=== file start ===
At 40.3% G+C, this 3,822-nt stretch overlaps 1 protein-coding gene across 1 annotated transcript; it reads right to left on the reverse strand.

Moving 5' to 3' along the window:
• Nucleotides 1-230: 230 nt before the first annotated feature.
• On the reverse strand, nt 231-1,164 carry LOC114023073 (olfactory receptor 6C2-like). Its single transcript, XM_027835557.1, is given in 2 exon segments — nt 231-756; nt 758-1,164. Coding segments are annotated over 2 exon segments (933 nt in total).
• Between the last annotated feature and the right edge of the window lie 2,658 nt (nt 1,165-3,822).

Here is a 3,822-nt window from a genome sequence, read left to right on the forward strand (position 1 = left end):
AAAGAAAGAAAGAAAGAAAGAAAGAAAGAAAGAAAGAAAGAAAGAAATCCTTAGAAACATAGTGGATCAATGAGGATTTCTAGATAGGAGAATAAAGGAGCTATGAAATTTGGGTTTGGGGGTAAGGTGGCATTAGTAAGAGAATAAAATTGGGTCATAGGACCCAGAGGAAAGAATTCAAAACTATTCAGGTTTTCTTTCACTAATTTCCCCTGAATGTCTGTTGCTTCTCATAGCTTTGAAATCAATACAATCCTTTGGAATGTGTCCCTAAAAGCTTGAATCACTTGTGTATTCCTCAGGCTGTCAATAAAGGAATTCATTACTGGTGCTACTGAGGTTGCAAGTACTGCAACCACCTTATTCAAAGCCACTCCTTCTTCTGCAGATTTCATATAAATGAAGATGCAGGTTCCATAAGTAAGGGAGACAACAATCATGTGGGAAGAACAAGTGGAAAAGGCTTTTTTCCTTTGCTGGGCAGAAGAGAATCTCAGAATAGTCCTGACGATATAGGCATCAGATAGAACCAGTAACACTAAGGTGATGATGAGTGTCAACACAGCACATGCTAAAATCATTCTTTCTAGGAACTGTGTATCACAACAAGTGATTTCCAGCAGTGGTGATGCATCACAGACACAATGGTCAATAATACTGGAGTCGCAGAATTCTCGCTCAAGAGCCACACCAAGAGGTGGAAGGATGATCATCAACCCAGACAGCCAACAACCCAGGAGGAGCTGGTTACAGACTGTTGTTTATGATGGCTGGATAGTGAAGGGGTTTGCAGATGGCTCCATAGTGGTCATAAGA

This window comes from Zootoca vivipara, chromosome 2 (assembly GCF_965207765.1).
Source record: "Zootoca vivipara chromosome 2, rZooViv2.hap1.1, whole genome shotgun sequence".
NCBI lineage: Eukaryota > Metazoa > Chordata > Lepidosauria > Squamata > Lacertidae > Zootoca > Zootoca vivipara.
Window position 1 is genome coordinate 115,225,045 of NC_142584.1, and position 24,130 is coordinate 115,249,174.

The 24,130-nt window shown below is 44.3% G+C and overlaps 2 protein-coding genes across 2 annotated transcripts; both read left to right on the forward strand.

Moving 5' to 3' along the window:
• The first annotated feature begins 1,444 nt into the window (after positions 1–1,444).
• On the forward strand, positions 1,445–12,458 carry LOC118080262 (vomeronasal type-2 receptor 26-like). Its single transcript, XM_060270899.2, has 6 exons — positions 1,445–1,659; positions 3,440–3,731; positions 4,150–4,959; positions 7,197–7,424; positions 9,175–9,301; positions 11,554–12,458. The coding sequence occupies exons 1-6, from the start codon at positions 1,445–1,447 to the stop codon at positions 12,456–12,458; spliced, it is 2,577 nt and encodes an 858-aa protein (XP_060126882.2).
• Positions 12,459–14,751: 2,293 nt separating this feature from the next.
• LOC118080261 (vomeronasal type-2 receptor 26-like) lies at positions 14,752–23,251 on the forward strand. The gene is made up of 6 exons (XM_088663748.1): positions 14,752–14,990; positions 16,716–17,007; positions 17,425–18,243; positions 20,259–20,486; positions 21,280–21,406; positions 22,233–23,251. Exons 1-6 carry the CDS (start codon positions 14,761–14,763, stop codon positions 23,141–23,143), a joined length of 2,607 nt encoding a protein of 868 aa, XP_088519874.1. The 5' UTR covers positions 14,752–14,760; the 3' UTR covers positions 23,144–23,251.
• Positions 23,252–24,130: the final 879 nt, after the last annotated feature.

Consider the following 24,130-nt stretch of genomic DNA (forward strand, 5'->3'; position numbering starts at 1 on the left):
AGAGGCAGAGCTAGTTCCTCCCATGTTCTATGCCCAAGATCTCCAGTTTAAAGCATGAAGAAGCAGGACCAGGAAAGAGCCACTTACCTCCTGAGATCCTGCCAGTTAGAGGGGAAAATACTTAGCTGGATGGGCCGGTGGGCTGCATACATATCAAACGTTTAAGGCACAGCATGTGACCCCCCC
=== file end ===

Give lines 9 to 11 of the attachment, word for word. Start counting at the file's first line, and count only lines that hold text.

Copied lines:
Source record: "Zootoca vivipara chromosome 2, rZooViv2.hap1.1, whole genome shotgun sequence".
NCBI lineage: Eukaryota > Metazoa > Chordata > Lepidosauria > Squamata > Lacertidae > Zootoca > Zootoca vivipara.
Window position 1 is genome coordinate 115,225,045 of NC_142584.1, and position 24,130 is coordinate 115,249,174.